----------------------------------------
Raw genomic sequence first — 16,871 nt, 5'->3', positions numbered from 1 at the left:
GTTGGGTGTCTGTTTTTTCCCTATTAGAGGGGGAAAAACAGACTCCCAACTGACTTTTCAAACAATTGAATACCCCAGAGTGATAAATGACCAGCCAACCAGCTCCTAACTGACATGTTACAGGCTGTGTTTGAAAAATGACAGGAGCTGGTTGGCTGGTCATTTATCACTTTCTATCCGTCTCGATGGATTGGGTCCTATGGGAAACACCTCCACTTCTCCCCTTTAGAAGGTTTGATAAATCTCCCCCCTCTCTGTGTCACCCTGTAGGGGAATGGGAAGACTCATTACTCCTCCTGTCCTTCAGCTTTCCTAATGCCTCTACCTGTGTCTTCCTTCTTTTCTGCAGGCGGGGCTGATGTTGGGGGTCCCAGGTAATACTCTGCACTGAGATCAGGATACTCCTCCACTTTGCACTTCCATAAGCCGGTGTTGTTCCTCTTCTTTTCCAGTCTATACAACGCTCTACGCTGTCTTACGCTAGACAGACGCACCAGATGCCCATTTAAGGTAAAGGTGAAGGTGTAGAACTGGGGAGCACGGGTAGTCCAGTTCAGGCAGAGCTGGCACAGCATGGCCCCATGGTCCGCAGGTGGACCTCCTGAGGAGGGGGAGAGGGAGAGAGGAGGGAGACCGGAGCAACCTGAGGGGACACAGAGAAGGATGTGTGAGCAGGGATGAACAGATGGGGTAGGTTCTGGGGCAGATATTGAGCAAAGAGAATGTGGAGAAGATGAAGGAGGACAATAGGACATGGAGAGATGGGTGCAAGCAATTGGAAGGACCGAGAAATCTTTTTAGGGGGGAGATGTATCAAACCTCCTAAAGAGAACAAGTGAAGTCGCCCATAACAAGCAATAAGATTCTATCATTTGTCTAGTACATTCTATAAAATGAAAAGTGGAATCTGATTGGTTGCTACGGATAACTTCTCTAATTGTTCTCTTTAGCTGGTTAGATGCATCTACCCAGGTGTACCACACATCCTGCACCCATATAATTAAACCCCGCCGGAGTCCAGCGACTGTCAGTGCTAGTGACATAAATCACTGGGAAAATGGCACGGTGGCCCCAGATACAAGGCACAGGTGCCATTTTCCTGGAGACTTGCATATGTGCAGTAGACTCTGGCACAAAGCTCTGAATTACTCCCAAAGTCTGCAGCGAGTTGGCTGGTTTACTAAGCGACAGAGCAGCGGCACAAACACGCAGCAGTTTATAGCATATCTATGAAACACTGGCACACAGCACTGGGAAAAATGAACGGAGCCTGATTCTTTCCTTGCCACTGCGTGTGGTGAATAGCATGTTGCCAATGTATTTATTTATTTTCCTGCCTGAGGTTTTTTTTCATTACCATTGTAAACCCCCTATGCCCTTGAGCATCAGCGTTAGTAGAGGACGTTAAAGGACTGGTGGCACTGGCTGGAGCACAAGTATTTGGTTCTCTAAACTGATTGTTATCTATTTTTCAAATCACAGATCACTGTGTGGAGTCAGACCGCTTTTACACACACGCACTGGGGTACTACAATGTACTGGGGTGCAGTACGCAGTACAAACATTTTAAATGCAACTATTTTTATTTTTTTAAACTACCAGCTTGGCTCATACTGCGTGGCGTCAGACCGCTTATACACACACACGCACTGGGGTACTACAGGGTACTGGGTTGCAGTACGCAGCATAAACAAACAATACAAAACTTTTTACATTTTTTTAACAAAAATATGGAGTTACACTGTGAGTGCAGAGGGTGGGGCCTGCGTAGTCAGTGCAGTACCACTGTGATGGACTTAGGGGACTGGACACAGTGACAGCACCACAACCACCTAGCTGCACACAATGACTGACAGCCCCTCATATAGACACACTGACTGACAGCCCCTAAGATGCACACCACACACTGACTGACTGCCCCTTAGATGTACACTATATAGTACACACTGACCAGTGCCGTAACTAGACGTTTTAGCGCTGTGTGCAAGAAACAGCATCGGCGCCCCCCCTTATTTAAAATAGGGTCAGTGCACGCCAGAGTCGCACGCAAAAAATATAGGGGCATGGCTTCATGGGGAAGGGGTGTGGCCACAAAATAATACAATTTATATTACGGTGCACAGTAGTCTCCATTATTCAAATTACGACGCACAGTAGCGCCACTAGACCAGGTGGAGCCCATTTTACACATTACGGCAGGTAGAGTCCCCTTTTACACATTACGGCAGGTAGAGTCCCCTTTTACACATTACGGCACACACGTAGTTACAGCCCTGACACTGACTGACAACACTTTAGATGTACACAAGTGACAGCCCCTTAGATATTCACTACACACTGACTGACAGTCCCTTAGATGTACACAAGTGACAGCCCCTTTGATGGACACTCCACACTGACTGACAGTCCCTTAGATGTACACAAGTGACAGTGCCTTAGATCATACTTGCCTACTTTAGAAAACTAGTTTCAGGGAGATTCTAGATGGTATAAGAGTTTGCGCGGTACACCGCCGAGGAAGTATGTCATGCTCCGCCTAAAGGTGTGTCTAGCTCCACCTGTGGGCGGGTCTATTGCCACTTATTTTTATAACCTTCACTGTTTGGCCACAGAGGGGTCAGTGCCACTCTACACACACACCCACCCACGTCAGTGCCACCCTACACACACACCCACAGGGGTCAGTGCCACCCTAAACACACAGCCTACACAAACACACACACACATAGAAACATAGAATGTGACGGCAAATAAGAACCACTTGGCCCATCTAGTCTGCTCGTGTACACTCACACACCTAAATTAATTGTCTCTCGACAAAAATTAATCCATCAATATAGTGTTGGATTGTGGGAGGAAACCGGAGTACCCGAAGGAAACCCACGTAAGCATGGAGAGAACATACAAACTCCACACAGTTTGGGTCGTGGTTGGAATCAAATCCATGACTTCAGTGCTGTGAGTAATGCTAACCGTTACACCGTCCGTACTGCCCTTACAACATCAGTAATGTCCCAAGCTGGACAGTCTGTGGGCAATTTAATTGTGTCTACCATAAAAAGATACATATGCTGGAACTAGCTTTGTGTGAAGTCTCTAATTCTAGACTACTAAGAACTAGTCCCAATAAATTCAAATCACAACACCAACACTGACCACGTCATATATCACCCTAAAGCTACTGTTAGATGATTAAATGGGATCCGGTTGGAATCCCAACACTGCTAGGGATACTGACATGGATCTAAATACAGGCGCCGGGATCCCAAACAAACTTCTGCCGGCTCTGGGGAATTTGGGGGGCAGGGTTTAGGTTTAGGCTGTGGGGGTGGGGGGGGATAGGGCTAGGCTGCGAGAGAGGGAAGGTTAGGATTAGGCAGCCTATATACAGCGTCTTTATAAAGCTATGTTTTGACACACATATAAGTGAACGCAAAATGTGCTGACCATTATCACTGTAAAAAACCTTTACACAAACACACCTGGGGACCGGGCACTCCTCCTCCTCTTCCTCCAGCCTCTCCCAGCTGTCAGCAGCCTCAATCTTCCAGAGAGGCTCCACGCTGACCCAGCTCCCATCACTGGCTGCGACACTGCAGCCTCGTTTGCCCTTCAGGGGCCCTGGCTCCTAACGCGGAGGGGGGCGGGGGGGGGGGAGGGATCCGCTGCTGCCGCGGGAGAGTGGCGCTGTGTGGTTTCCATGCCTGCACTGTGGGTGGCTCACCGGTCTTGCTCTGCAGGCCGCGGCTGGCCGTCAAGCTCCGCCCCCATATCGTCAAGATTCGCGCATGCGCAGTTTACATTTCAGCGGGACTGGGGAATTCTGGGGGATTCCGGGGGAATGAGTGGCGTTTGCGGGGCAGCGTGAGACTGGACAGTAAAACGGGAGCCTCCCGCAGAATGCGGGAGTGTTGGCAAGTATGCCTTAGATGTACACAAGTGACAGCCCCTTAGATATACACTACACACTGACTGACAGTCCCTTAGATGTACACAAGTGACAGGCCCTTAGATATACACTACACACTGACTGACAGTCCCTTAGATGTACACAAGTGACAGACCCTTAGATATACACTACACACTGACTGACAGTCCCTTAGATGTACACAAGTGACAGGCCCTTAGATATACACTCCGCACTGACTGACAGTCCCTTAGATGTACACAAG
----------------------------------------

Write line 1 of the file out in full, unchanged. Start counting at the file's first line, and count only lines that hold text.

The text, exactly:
Raw genomic sequence first — 16,871 nt, 5'->3', positions numbered from 1 at the left: